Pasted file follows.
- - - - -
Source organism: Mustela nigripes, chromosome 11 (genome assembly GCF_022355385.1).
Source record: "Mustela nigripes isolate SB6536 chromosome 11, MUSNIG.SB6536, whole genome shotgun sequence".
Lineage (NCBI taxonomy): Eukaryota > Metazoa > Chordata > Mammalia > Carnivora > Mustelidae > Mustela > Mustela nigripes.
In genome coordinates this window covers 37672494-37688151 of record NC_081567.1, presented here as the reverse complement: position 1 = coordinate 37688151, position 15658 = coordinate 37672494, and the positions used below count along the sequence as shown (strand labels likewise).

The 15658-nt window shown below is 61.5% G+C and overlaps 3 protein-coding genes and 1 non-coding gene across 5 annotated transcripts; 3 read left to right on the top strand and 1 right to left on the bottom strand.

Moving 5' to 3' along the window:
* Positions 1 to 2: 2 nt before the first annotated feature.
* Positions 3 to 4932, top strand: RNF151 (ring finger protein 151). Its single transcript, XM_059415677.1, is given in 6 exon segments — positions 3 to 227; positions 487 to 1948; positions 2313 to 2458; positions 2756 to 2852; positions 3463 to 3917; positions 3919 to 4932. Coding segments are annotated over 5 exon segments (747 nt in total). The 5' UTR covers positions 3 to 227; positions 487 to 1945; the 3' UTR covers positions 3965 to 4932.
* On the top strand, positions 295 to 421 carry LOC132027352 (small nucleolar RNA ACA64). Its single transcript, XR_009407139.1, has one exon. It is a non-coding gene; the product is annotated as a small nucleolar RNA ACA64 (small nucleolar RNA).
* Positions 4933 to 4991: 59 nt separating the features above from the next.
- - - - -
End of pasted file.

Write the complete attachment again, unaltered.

Source organism: Mustela nigripes, chromosome 11 (genome assembly GCF_022355385.1).
Source record: "Mustela nigripes isolate SB6536 chromosome 11, MUSNIG.SB6536, whole genome shotgun sequence".
Lineage (NCBI taxonomy): Eukaryota > Metazoa > Chordata > Mammalia > Carnivora > Mustelidae > Mustela > Mustela nigripes.
In genome coordinates this window covers 37672494-37688151 of record NC_081567.1, presented here as the reverse complement: position 1 = coordinate 37688151, position 15658 = coordinate 37672494, and the positions used below count along the sequence as shown (strand labels likewise).

The 15658-nt window shown below is 61.5% G+C and overlaps 3 protein-coding genes and 1 non-coding gene across 5 annotated transcripts; 3 read left to right on the top strand and 1 right to left on the bottom strand.

Moving 5' to 3' along the window:
* Positions 1 to 2: 2 nt before the first annotated feature.
* Positions 3 to 4932, top strand: RNF151 (ring finger protein 151). Its single transcript, XM_059415677.1, is given in 6 exon segments — positions 3 to 227; positions 487 to 1948; positions 2313 to 2458; positions 2756 to 2852; positions 3463 to 3917; positions 3919 to 4932. Coding segments are annotated over 5 exon segments (747 nt in total). The 5' UTR covers positions 3 to 227; positions 487 to 1945; the 3' UTR covers positions 3965 to 4932.
* On the top strand, positions 295 to 421 carry LOC132027352 (small nucleolar RNA ACA64). Its single transcript, XR_009407139.1, has one exon. It is a non-coding gene; the product is annotated as a small nucleolar RNA ACA64 (small nucleolar RNA).
* Positions 4933 to 4991: 59 nt separating the features above from the next.